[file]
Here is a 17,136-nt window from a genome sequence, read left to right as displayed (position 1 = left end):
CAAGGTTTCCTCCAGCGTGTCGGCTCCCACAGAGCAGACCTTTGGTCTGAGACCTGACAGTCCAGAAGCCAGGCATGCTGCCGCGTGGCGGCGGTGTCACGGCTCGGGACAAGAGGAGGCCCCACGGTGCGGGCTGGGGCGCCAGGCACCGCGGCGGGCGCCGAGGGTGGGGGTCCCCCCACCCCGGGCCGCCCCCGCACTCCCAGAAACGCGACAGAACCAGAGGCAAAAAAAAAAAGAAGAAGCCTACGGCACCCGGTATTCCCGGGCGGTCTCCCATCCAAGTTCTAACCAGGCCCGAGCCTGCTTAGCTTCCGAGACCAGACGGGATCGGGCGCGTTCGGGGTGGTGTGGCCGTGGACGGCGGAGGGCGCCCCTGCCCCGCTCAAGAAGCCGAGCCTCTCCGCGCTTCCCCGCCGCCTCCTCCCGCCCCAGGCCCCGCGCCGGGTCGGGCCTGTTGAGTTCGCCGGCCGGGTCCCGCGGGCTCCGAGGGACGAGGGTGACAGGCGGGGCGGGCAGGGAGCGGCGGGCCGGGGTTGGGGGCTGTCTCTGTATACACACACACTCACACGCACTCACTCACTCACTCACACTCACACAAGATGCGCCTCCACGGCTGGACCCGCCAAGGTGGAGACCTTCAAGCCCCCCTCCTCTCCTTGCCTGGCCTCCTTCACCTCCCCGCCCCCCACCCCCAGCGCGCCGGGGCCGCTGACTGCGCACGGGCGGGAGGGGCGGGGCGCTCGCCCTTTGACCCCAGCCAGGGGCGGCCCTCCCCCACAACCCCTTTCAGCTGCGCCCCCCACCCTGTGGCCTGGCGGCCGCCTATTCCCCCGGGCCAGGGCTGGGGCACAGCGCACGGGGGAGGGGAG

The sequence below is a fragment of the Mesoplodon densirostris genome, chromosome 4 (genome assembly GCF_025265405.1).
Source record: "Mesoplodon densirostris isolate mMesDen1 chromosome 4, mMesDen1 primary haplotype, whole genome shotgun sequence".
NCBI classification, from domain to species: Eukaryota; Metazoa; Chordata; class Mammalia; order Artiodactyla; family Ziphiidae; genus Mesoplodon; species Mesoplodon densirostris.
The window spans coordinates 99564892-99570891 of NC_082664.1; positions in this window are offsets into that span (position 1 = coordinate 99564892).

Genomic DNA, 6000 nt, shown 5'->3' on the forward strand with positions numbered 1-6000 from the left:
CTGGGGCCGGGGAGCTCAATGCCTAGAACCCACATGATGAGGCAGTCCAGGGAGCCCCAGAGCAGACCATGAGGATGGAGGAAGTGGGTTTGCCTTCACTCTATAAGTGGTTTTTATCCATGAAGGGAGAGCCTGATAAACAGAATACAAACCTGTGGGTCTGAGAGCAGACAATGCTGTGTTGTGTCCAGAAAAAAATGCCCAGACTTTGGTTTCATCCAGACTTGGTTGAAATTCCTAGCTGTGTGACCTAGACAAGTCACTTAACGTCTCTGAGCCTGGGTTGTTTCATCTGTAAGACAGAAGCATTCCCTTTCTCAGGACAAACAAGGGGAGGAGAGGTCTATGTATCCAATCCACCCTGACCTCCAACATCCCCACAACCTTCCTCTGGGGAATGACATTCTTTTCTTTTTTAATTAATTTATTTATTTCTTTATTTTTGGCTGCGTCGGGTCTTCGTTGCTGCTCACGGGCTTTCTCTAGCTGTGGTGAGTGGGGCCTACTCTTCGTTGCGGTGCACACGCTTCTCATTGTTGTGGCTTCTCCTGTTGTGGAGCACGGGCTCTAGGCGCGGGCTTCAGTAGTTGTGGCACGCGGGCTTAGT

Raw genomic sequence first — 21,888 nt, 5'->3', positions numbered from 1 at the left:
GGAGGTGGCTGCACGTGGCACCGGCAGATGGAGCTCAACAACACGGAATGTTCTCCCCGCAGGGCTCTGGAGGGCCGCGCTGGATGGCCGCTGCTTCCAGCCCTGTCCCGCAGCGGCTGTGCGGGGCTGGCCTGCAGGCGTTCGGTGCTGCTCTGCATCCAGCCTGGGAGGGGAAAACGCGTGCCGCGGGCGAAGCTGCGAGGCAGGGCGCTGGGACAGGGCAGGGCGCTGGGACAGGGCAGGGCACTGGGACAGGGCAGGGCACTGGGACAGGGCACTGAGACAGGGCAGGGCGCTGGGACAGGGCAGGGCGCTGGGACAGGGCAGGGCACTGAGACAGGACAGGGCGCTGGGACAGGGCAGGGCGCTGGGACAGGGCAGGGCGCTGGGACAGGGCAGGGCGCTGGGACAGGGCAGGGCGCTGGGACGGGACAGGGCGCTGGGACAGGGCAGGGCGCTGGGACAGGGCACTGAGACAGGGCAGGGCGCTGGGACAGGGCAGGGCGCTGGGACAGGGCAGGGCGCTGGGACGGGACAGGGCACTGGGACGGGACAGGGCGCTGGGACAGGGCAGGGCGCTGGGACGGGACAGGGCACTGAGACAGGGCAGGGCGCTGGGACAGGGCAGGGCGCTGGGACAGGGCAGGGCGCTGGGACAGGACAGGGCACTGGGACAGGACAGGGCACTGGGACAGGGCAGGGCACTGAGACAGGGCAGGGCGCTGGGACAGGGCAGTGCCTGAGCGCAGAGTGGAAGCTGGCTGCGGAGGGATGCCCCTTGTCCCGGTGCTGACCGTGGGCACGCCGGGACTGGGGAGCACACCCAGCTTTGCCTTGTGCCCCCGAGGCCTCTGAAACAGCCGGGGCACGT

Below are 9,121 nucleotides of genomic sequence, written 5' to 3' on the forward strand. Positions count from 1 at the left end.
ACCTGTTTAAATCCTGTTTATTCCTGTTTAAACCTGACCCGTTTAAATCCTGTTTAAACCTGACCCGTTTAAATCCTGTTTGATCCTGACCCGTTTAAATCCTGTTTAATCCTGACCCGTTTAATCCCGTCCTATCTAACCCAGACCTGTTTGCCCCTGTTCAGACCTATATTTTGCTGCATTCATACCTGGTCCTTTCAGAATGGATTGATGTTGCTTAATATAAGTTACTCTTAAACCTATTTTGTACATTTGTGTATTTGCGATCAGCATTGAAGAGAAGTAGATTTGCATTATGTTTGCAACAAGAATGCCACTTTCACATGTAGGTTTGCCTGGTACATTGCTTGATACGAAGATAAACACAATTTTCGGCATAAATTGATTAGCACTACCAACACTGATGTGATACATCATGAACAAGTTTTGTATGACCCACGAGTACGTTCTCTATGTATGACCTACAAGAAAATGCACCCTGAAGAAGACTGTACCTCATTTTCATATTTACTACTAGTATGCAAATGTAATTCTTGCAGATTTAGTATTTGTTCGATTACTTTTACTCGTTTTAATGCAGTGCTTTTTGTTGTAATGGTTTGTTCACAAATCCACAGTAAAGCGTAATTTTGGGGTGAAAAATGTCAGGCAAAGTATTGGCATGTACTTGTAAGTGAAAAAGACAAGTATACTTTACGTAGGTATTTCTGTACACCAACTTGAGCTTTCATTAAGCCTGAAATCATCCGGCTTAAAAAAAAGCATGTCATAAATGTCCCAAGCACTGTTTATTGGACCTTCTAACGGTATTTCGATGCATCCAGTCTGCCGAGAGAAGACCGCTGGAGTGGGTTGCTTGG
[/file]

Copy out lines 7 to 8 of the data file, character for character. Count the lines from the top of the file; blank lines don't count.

Genomic DNA, 6000 nt, shown 5'->3' on the forward strand with positions numbered 1-6000 from the left:
CTGGGGCCGGGGAGCTCAATGCCTAGAACCCACATGATGAGGCAGTCCAGGGAGCCCCAGAGCAGACCATGAGGATGGAGGAAGTGGGTTTGCCTTCACTCTATAAGTGGTTTTTATCCATGAAGGGAGAGCCTGATAAACAGAATACAAACCTGTGGGTCTGAGAGCAGACAATGCTGTGTTGTGTCCAGAAAAAAATGCCCAGACTTTGGTTTCATCCAGACTTGGTTGAAATTCCTAGCTGTGTGACCTAGACAAGTCACTTAACGTCTCTGAGCCTGGGTTGTTTCATCTGTAAGACAGAAGCATTCCCTTTCTCAGGACAAACAAGGGGAGGAGAGGTCTATGTATCCAATCCACCCTGACCTCCAACATCCCCACAACCTTCCTCTGGGGAATGACATTCTTTTCTTTTTTAATTAATTTATTTATTTCTTTATTTTTGGCTGCGTCGGGTCTTCGTTGCTGCTCACGGGCTTTCTCTAGCTGTGGTGAGTGGGGCCTACTCTTCGTTGCGGTGCACACGCTTCTCATTGTTGTGGCTTCTCCTGTTGTGGAGCACGGGCTCTAGGCGCGGGCTTCAGTAGTTGTGGCACGCGGGCTTAGT